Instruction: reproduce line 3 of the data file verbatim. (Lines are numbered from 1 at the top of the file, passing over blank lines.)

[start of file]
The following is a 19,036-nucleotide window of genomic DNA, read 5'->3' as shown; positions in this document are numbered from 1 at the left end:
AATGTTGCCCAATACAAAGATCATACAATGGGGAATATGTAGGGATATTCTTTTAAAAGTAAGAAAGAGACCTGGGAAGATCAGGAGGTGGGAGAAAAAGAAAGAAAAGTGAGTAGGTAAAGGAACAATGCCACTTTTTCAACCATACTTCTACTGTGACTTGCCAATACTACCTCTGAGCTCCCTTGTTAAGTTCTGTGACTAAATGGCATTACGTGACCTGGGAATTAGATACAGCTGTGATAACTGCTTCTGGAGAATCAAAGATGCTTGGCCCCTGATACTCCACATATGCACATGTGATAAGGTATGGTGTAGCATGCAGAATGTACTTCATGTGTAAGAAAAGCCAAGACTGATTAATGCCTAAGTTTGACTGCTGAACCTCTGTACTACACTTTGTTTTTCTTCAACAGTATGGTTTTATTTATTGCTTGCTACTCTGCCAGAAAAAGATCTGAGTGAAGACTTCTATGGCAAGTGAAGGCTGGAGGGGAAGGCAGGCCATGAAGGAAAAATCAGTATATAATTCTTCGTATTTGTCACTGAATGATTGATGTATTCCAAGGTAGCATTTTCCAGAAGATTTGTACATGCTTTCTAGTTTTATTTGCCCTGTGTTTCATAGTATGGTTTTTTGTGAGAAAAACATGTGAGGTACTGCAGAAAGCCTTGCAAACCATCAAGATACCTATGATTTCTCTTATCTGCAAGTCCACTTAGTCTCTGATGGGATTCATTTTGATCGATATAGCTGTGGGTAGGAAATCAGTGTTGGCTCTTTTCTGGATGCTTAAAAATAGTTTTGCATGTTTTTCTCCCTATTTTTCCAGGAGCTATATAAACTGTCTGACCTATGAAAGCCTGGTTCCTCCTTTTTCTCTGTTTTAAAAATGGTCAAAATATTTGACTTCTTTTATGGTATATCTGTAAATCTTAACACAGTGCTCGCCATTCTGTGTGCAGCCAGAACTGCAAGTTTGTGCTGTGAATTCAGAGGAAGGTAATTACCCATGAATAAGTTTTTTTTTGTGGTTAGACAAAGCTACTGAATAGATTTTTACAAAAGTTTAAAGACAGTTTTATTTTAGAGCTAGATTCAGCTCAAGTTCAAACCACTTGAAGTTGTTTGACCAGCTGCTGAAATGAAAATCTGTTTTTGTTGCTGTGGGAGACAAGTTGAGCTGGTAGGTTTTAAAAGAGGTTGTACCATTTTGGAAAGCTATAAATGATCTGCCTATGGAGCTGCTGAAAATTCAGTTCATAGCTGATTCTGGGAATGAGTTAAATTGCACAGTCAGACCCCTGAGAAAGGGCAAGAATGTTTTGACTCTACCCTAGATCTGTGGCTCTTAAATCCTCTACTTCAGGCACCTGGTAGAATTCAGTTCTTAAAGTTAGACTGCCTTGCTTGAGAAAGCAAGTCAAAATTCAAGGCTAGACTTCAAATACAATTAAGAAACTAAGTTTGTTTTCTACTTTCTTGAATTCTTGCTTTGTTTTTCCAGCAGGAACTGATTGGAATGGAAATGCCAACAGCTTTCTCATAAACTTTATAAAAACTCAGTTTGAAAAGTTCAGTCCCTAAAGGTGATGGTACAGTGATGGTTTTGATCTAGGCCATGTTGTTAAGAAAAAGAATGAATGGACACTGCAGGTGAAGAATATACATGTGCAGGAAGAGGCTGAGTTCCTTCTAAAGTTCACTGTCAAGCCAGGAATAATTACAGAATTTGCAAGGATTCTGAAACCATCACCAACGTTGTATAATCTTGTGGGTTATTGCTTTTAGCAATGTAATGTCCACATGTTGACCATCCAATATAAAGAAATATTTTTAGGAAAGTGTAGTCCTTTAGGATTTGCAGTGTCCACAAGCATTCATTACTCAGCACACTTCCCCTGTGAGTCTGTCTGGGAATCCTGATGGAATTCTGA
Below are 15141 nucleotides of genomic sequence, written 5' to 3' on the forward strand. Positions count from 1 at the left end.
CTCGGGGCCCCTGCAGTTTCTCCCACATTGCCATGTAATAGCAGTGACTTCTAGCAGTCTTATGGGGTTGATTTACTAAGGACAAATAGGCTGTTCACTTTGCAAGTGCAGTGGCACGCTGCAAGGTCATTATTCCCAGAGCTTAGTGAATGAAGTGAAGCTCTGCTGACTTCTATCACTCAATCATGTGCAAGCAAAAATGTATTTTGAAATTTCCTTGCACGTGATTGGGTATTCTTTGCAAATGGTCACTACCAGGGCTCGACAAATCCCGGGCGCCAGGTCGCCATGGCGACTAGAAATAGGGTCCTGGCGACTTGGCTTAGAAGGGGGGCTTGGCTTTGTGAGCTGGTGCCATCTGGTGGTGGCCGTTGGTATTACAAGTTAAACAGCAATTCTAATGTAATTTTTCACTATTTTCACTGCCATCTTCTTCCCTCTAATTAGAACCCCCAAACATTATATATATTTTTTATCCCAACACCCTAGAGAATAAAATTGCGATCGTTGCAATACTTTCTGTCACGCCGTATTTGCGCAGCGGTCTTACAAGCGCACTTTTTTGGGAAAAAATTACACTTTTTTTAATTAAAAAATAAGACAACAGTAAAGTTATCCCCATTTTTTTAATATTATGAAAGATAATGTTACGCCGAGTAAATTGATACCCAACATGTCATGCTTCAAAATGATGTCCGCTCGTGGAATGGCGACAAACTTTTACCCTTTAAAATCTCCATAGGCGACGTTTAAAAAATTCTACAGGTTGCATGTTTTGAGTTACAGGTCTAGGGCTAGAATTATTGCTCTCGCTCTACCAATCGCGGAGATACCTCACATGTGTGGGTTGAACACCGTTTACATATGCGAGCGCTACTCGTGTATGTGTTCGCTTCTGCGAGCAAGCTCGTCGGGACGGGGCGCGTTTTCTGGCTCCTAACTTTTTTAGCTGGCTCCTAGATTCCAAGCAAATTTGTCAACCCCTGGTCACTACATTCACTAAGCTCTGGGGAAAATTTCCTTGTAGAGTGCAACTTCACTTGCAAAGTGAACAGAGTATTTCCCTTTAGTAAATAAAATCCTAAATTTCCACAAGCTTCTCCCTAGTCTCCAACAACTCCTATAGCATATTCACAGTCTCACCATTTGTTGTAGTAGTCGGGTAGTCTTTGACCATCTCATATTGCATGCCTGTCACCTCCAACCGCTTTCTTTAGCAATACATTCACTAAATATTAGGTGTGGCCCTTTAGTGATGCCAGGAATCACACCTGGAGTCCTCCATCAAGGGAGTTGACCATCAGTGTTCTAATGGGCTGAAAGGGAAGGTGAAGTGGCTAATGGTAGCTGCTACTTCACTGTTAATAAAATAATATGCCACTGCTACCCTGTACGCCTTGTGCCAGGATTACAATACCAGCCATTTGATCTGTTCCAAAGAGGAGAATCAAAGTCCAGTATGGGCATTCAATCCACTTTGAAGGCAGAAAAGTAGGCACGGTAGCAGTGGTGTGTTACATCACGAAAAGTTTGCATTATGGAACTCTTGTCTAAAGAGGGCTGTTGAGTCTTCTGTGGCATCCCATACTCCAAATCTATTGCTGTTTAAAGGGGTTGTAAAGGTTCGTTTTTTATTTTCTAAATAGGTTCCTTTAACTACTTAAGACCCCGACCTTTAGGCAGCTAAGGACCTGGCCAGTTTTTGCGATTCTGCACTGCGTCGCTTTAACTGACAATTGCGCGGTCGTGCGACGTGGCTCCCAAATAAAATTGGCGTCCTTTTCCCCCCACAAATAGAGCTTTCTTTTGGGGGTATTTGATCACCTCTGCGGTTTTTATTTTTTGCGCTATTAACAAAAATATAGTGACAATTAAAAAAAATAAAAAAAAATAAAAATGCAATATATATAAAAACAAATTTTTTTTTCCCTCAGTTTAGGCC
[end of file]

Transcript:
Below are 15141 nucleotides of genomic sequence, written 5' to 3' on the forward strand. Positions count from 1 at the left end.